Euro Crisis Hurts Chocolate Sales: How Sweet It Isn’t

The euro rose to a seven-week high against the dollar on Tuesday, due to optimism that the European Central Bank will take action in the form of making “mass purchases of Spanish and Italian debt.” Both Spain, where unemployment is around 25 percent, and Italy are in a recession.

A glance at some other data suggest that this optimism may be short-lived.

In a letter to investors, chocolatier Lindt & Sprungli said that even though pretax profits had risen 12 percent, “increasingly severe government debt levels” and “subdued economic performance” were affecting sales, as the Guardian notes. Indeed, Lindt used the word “deteriorate” to describe “consumer sentiment,” especially in southern Europe.

The chocolate company is predicting that “conditions seem likely to become still more  challenging in the second half of the year.” Has it already lowered forecasts of chocolate purchases, all those Santas and foil-wrapped balls and coins (euros), during the December holidays?

Moody’s rating agency has declared that the task of “rebalancing the euro zone economy” is half-done. While saying that “adjustments, both in the periphery and the core, have already taken place — in some cases, to a significant degree,” Moody’s concludes that “the correction is at best only half-way complete, depending on the country in question, and could take several years.”

Risk from the ongoing debt crisis is cited as one reason the US could face a double-dip recession, the Standard & Poor’s ratings agency said on Tuesday. S & P now says that the chance that the US economy could fall into another recession is 25 percent, up from 20 percent in February.

The potential for an upcoming “fiscal cliff” and a slowdown in China’s economy were also noted as factors.

However, S & P did say that the U.S. economy would experience “modest growth,” with its gross domestic product increasing 2.1 percent.

So some of us might still be able to get one chocolate snowman, though maybe not a golden bunny too.

 

Related Care2 Coverage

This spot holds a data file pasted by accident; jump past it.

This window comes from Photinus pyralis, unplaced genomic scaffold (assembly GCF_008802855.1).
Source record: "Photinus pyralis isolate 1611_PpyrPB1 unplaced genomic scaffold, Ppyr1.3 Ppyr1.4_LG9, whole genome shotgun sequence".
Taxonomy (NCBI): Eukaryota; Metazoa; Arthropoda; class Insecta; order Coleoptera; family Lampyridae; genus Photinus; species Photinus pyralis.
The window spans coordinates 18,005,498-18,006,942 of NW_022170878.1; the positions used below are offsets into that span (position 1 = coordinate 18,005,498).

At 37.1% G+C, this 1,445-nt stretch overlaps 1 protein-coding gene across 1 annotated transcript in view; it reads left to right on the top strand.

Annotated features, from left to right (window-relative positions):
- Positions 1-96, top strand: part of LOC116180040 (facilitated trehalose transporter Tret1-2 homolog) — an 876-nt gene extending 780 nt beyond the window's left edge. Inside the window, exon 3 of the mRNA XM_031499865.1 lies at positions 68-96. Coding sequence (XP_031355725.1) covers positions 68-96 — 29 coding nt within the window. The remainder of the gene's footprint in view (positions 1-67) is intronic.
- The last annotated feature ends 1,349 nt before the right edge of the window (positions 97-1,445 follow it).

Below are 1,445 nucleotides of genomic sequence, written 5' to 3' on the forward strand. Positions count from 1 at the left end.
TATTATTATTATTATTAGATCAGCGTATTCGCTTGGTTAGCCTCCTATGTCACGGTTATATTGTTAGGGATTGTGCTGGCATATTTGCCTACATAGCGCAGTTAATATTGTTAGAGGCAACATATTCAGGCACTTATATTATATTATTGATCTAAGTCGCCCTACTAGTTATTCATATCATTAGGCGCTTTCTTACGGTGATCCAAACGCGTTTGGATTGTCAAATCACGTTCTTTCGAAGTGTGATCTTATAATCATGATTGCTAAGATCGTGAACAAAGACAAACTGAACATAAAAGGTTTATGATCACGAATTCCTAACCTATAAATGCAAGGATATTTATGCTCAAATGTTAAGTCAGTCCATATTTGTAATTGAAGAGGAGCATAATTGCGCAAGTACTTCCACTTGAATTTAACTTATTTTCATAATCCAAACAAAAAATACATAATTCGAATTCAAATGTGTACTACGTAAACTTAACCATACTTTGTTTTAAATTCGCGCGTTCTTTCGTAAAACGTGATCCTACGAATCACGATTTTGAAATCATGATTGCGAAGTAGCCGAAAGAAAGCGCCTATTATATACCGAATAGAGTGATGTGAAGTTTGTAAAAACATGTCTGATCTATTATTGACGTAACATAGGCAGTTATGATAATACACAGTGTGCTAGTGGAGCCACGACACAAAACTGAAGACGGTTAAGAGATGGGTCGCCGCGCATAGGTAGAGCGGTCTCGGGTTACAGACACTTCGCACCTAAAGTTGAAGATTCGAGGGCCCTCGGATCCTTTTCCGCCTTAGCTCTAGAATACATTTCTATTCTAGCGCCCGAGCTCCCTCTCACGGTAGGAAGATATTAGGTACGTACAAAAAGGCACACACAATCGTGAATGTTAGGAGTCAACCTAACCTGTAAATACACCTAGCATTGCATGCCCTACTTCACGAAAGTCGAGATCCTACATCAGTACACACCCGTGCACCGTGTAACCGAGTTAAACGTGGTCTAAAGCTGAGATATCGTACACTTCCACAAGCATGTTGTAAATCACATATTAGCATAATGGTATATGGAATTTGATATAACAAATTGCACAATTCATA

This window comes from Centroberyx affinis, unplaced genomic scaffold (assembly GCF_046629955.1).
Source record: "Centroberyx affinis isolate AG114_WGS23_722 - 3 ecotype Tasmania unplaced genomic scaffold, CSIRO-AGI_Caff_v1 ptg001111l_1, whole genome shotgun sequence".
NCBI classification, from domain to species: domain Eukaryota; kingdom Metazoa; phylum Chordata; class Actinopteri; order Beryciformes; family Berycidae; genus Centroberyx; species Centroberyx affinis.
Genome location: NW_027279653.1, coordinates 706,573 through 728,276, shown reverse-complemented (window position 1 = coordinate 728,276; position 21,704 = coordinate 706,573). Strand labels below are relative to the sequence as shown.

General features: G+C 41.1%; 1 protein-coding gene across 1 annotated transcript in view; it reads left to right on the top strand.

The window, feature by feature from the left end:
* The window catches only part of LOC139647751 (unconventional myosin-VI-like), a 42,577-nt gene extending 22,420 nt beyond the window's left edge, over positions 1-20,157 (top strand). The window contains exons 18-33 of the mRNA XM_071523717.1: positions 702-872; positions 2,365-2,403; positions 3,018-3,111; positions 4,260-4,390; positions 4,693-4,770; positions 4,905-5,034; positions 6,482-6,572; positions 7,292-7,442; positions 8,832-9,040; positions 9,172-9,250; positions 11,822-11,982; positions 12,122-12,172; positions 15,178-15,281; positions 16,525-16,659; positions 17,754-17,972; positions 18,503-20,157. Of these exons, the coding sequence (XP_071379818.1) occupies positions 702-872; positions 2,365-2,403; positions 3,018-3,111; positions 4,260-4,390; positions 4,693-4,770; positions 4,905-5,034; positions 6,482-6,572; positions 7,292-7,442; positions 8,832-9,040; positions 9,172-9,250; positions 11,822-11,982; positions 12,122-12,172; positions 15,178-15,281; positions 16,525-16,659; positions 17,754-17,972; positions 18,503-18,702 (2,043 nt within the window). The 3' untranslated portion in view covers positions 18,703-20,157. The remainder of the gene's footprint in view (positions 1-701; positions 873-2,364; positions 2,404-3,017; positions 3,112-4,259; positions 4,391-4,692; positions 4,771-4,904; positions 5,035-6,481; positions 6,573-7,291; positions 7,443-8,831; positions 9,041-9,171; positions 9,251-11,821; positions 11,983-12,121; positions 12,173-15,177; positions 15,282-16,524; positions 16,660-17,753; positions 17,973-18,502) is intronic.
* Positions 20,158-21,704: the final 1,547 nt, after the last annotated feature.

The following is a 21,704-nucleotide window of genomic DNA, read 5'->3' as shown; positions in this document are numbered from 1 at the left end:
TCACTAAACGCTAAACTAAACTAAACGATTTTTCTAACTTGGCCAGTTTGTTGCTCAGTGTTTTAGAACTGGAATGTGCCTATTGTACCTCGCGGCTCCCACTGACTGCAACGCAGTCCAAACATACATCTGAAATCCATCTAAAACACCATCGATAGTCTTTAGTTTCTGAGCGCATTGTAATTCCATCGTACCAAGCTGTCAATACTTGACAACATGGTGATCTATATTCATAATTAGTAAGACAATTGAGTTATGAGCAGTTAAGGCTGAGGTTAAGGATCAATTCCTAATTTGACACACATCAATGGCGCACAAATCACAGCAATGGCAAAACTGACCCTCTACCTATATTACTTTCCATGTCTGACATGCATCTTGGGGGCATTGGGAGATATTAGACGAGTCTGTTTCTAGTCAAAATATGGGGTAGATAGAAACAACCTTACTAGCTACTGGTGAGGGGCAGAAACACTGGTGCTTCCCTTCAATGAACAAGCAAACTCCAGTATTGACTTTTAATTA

Euro Crisis: A Big, Maybe Bad, Week For Greece

4 Challenges Greece Faces and a Contest

Euro Crisis: Euro Zone Facing Double-Dip Recession

 

 

Photo by Like_the_Grand_Canyon

72 comments

Jim Ven
Jim Ven1 months ago

thanks for sharing.

Jim Ven
Jim Ven1 months ago

thanks for sharing.

debra h.
debra howard4 years ago

having said all i did last comment, i too support fair trade in chocolate as well as everything else we buy-it takes guts and resolve to seek our fair trade items but they are getting easier to find and can be expensive, so i ration mine out-sort of like the sugar fair trade issue and stand made during the british governments fight to end slave-trafficking with it's supporters advocating that sugar for that all important cup of tea be purchased from a fair trade company-look up william willberforce for all this type of info-watch movie amazing grace-it's not too churchy, i promise and is fantastic inside revelation of the actual fight

debra h.
debra howard4 years ago

i used to work for barry callebaut's us devision, brach candy-i worked in the sample/sales support division, so my co-workers and myself were given the the opportunity of getting our hands on the finest chocolates i have ever tasted, these products came from switzerland, although the company maintained manufacturing in other countries-france, austria, sweden, the ivory coast,etc. the ivory coast chocolate was controversial because of the government and the harvesting conditions-sarottie was one of the best i have ever tasted in my 55 years of eating chocolate-if you want to buy excellent chocolate at good prices here in the us, look for availability in your area for Aldi, which is a german company, who bought from barry callebaut at one time(may still do)cause i personally prepared the demonstration/sale packages for aldi-the us manufactures are sorely lacking in their ability to produce fine chocolate, partly because they have mostly centered on milk chocolate, which is not the favorite in europe and on the african continent...chocolate is somewhat important to consumers because of it's treat and feel good value-you just have to shop around

Nimue Pendragon

Until recently Lindt chocolates were selling at half price at Woolworth, for many months.

Vicky Pitchford
Vicky P4 years ago

haha, Chocolate is the least of everyone's concerns there, but yum, love it, if it didn't have so many calories and fat, I would eat it daily

Cristina Calloni
Cristins Calloni4 years ago

if you pay less inchocolotats...you received less quality....py more and good brand and you received the best .

Cristina Calloni
Cristins Calloni4 years ago

Well in the market we have all kind of quality of chocolats....all depend how much we willing to pay....cheaper with palm oil and originals and too expensis product

paul m.
paul m4 years ago

Thanks

paul m.
paul m4 years ago

Thanks